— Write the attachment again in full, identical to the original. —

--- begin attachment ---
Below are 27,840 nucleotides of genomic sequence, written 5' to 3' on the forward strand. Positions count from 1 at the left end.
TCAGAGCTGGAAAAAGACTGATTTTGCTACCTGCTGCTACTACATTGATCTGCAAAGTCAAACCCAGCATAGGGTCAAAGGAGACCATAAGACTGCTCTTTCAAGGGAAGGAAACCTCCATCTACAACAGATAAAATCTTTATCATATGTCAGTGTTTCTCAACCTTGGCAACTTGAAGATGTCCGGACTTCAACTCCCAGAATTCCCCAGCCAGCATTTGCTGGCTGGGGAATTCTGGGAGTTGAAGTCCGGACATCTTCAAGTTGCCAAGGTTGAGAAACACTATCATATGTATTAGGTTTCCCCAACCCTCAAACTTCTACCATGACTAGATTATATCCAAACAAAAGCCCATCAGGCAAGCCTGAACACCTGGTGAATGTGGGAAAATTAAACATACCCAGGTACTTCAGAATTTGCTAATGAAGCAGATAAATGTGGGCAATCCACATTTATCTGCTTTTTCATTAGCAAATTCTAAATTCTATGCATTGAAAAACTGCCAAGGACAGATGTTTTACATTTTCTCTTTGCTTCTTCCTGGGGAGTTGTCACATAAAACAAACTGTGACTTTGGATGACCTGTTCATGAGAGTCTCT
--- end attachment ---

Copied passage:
Below are 27,840 nucleotides of genomic sequence, written 5' to 3' on the forward strand. Positions count from 1 at the left end.
TCAGAGCTGGAAAAAGACTGATTTTGCTACCTGCTGCTACTACATTGATCTGCAAAGTCAAACCCAGCATAGGGTCAAAGGAGACCATAAGACTGCTCTTTCAAGGGAAGGAAACCTCCATCTACAACAGATAAAATCTTTATCATATGTCAGTGTTTCTCAACCTTGGCAACTTGAAGATGTCCGGACTTCAACTCCCAGAATTCCCCAGCCAGCATTTGCTGGCTGGGGAATTCTGGGAGTTGAAGTCCGGACATCTTCAAGTTGCCAAGGTTGAGAAACACTATCATATGTATTAGGTTTCCCCAACCCTCAAACTTCTACCATGACTAGATTATATCCAAACAAAAGCCCATCAGGCAAGCCTGAACACCTGGTGAATGTGGGAAAATTAAACATACCCAGGTACTTCAGAATTTGCTAATGAAGCAGATAAATGTGGGCAATCCACATTTATCTGCTTTTTCATTAGCAAATTCTAAATTCTATGCATTGAAAAACTGCCAAGGACAGATGTTTTACATTTTCTCTTTGCTTCTTCCTGGGGAGTTGTCACATAAAACAAACTGTGACTTTGGATGACCTGTTCATGAGAGTCTCT